The old girl laughed. “Midnight is the witching hour, what better time to be telling a tale.”  Lilly noticed there was no smokey haze as she spoke but her eyes were now two black beads shining in the firelight. Her lips spread in a wide smile, revealed her rotting teeth. She held Lilly’s stare and Lilly felt her collar grow tighter around her neck, as though two hands were squeezing at her flesh. She fought for breath as her own hands tore at her collar in an attempt to free her throat. “William,” she gasped, but he didn’t seem to notice.

“Are you all right, dear?” The old woman’s face was void of any emotion as she turned her attention back to William and her story.  
Lilly’s collar softened. She took several deep breaths before turning it back down. Her heart banged in her ears. Her eyes darted between William and the old woman.
She must have done that. But how?  What has she done to Will?   

At that moment she wanted to shout "run," but her body seemed frozen to the  spot. Fear was holding her in a tight grip.  A puff of air ruffled her hair and something whispered in her ear. ‘Help us. Only you can help us. Help us...” She glanced towards the wall once more, her heart  pounding in  her chest. Something large was forming and for a split second thought she saw a face push against the plaster.

Scribble by Helen



To be continued…

Words:457

Wednesday, June 8, 2016

Progress

Progress
Are we learning to make fire,
with every breath we take?
As we grasp those sticks so firmly,
for all humanities sake.

Will we keep rubbing them together,
until we gain a spark?
And know that our endeavours.
will only be the start.

It may take us some effort,
but from a spark comes flame.
It's flickering light's potential, 
will that be our gain?

But flame begets flame,
it spreads both far and wide.
And if our efforts go overboard
do we then run and hide?

Making fire should be our aim
but there's a lesson to learn.
It's flames may dance, inspire our minds,
just be careful, who we burn.

©Helen A. Howell

Thursday, June 2, 2016

Shadows ( Pt.2 ) - A Ghost Story


Shadows Part 1   PART 3

The old lady gazed into the flickering flames of the fire. Lilly and William glanced at each other then back at the old lady who seemed lost in her thoughts. Lilly frowned as her eyes focused once more on the wall filled with shadows. All her senses told her there was something wrong. The hairs on the back of her neck prickled and just for a moment she thought she could see something staring back at her. She nudged William in the side and gestured towards the wall. He looked, shrugged his shoulders and whispered in her ear.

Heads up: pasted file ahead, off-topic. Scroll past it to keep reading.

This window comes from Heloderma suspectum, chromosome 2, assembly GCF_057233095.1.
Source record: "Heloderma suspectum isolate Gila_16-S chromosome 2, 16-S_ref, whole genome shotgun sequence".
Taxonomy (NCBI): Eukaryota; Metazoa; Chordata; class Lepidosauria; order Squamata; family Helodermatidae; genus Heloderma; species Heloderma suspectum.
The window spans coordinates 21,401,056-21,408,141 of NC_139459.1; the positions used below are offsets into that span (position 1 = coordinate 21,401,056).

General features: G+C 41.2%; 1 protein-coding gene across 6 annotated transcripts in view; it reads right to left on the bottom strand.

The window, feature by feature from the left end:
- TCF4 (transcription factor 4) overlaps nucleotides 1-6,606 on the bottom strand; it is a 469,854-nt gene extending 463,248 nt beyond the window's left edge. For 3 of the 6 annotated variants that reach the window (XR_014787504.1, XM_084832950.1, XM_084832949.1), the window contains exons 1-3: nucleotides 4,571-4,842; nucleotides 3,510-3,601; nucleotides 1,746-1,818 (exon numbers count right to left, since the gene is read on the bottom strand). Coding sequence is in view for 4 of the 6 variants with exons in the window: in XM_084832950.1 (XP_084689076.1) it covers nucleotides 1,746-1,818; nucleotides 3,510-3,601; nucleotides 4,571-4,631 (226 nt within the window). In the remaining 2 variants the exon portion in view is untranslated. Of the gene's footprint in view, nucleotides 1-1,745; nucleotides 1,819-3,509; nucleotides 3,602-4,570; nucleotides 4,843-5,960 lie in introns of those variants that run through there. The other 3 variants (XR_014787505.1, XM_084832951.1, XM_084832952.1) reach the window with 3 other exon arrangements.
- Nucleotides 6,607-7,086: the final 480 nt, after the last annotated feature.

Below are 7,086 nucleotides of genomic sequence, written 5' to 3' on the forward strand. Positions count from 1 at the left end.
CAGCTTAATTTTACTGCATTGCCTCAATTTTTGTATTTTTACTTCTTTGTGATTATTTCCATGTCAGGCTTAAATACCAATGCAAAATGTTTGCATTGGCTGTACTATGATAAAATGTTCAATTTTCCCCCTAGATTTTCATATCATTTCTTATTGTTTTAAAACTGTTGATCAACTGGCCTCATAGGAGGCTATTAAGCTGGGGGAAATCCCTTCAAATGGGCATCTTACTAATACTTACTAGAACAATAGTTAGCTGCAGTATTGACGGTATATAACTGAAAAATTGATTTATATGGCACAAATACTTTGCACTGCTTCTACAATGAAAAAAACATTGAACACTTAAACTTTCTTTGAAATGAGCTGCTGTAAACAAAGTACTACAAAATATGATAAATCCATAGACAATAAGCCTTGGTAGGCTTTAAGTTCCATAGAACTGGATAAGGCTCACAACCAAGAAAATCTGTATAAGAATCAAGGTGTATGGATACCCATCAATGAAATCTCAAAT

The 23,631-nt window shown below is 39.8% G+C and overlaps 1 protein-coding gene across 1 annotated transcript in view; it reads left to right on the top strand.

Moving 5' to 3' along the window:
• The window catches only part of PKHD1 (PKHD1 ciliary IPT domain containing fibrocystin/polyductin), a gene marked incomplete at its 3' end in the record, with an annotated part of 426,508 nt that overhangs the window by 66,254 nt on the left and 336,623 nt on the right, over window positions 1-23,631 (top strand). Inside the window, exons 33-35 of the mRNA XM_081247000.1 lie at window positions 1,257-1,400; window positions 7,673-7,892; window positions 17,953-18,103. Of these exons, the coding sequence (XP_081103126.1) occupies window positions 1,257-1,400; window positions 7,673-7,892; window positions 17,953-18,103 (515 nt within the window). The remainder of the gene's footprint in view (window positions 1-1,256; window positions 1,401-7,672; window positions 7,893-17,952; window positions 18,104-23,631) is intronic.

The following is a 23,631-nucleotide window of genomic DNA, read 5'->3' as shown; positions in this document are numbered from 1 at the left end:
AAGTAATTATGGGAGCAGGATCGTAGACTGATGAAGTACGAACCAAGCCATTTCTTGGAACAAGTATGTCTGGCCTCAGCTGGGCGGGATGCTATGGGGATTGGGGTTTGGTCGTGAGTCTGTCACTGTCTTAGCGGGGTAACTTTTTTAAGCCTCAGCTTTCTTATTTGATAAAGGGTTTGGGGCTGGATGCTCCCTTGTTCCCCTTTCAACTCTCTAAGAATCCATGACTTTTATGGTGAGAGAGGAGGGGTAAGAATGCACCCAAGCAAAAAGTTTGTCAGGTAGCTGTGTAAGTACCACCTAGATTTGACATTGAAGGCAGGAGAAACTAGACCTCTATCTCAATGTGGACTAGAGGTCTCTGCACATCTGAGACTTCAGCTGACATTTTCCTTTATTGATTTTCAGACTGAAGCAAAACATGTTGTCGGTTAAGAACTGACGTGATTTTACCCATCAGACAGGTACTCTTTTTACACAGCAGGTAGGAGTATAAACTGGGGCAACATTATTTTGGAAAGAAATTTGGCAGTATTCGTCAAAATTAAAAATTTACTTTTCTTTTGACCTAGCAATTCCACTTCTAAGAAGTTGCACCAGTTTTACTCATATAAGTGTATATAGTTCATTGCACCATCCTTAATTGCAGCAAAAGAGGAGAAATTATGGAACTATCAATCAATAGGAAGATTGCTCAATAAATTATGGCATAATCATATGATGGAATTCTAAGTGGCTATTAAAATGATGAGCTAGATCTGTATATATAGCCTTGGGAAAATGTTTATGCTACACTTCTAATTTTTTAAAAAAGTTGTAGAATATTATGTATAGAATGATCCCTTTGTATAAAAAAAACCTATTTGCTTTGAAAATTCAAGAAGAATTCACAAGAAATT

“What?”
“Don’t you see it?” she whispered back.
“See what?”
The old lady appeared to still be looking at the flames, but out of the corner of her eye she could see them and her smile deepened. Just before Lilly could answer she turned to face them.  
“My story begins many years ago, long before you were born. It happened in this very wood. The time was wrought with fear and superstition and anyone who was different was a target for those possessed of that fear.” 

As she spoke Lilly noticed that the flames in the hearth leapt just a little higher and although the fire blazed, the air around her grew colder. She shivered and pulled her coat tighter. She reached out and touched William’s hand but he still felt warm. 
Why didn’t he see and feel what she did, she thought.

“Far in the wood,” the old lady continued, “lived a young woman. She kept a garden that was filled with flowers and herbs. People came to her for help with their ailments and she would make up a remedy from her garden. Lemon balm to calm, mint for digestion,  St. John’s Wort for anxiety. It was the women of the village that sought her out. They knew her talents worked. But sometimes some women who had bad husbands sought her out for a different reason. They believed she could do magic, and indeed she could. But she refused their requests and sent them away.”

“What did they want her to do? William leaned forward, his eyes sparkled. 

Lilly knew that look. He was becoming engrossed in her story. He would want details, gory details. Lilly remembered how he would watch the worst, the bloodiest of horror films. Deep inside him there was a darkness, a darkness that she believed hungered for such things and yet, outwardly he was a kind and gentle man. Did the old woman sense this hunger?

“Death,” replied the old woman. “They wanted her to cast a spell or give them a potion that would snuff out their husbands lives.”  

Just for a second Lilly thought she saw a sadness in the old lady’s eyes, but it was gone in a blink. She tried to slip her arm through that of William’s, but he brushed her off.  Something was happening to him. It was as though he was caught in a web that the old lady was spinning with her story. The temperature dropped a few more degrees. Lilly’s heart beat faster and she noticed her breath escaped her lips in a smoky mist. Something brushed her cheek and her hair fluttered for a second, as though a passing breeze had kissed her on its way through. She shivered again. Something inside her wanted to scream, but she suppressed the feeling out of fear, instead she stared at William and the old lady. Neither seemed to have noticed how cold it was. The old girl was still talking and William was leaning closer and closer to catch every word she spoke.

Even though she didn’t do as requested, the husbands of those women started to mysteriously die. She suspected, no she knew,”  the old girl clasped her hands together and clenched her jaw, causing the lines engraved into her flesh to distort, “that those women had poisoned their spouses. But the village council knew about those women paying the girl in the woods a visit and so they blamed her for these deaths. The men called her a witch and cried for her to be burned.”

“Did they burn her?” William’s eyes became brighter and the excitement in his voice was easy to hear. “Did she scream?”
What’s a matter with you Will? Why would you want to know that?” Lilly grabbed his arm.
He swung around to face her. His eyes became dark slits, his thin lips pressed tight. His jaw twitched with tension. “Shut up!” He peeled her fingers from his arm and turned once more to face the old lady. “Carry on,” he breathed.

The old girl stared at Lilly, and Lilly could feel her laughing at her even though she didn’t utter a sound. Lilly stared back at her, she appeared to be changing. Was she a now a bit younger than before?  


The old woman started to resume her story and as she did, Lilly heard scratching. A scraping sound like someone or something was trying to get free. As she listened, it became clear it was coming from the wall with the shadows….

Words: 854